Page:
NELSON v. THE STATE.
Leonard Nelson entered a negotiated plea of guilty to violation of OCGA § 16–14–4(a) of the Georgia Racketeer Influenced and Corrupt Organizations Act, see OCGA § 16–14–1 et seq. (“RICO”), and the trial court sentenced him to ten years probation. The trial court ordered as a condition of probation that Nelson pay a total of $725,000 in restitution to his victims. On appeal, Nelson contends that the trial court erred because he established by a preponderance of the evidence that he lacked the financial resources to pay restitution in the amount ordered. He also contends that the trial court erred in awarding restitution to the victim named in Counts 6 through 12 of the indictment because the trial court entered an order of nolle prosequi at the state's request on those counts. We disagree and affirm for the reasons set forth below.
“Any dispute as to the proper amount or type of restitution shall be resolved by the ordering authority by the preponderance of the evidence.” OCGA § 17–14–7(b). On appeal, this Court reviews the record “to determine whether each party has met his or her specified burden and whether a restitution award was supported by the preponderance of the evidence.” (Citation and punctuation omitted.) In the Interest of E. W., 290 Ga.App. 95, 96(2), 658 S.E.2d 854 (2008). “It is well established that review of evidence by this Court is limited to questions of sufficiency.” (Citation and punctuation omitted.) Tindol v. State, 284 Ga.App. 45, 48(4), 643 S.E.2d 329 (2007).
1. The evidence adduced at the restitution hearing showed that Nelson was a real estate investor who borrowed money from individuals, often from their retirement accounts, to pursue various real estate deals. Nelson admitted that he stole money from his investors. Numerous victims testified at the restitution hearing and established the amounts they had tendered to Nelson through their testimony and through promissory notes and other instruments Nelson signed. Following the presentation of evidence, the trial court found that Nelson “had a plan, he had a purpose. He took from all these people. He had no intention of paying them back.”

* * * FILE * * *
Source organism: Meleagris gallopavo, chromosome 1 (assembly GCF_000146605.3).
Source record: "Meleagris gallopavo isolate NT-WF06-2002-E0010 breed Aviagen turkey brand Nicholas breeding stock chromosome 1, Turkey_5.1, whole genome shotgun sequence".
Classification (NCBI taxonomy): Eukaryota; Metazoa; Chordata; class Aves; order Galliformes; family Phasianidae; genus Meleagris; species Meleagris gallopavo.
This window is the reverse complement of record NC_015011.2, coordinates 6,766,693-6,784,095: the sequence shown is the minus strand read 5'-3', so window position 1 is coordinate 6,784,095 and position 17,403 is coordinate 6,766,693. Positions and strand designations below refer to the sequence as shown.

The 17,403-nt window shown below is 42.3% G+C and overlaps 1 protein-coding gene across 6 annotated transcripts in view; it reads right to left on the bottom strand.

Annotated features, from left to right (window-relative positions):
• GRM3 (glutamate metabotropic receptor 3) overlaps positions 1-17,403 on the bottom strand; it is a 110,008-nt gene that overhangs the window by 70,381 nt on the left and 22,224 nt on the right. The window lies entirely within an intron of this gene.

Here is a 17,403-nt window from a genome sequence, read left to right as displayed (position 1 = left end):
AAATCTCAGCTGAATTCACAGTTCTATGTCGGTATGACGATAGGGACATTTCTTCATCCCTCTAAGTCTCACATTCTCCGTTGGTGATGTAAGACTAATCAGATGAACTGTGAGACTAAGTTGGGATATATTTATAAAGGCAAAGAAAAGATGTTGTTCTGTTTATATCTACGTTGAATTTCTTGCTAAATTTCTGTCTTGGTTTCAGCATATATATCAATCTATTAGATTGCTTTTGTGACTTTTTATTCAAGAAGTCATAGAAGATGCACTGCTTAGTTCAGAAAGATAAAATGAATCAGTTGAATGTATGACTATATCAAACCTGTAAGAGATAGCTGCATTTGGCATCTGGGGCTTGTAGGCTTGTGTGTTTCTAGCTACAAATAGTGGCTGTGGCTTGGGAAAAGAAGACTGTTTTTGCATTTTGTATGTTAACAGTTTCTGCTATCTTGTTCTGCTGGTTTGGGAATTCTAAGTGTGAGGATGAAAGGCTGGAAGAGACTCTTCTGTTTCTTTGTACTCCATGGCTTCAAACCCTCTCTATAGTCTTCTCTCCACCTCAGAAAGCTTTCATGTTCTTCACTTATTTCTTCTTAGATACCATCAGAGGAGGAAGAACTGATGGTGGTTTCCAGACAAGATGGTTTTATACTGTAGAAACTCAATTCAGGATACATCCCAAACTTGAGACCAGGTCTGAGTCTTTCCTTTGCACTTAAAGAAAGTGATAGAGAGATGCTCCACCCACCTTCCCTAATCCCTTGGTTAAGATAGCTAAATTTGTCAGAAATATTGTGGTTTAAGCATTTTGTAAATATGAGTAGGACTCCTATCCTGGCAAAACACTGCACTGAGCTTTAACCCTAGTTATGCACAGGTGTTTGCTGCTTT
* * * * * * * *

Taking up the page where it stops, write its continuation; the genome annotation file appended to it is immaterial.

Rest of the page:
The trial court thereafter ordered that Nelson pay restitution to 22 victims in the total amount of $725,000, and that as a condition of probation Nelson make monthly payments towards that amount at $6,041.66 a month beginning on September 1, 2013. The total amount of restitution was inclusive of $230,000 to which Nelson had previously stipulated as “partial restitution.” The stipulation also provided that “further restitution may be ordered after a Restitution hearing.” Nelson does not contest that he had financial resources to repay the $230,000. Nelson maintains, however, that he established by the preponderance of the evidence that he lacked the financial resources with which to pay more than the stipulated amount of restitution, and that the trial court erred in finding otherwise. We disagree.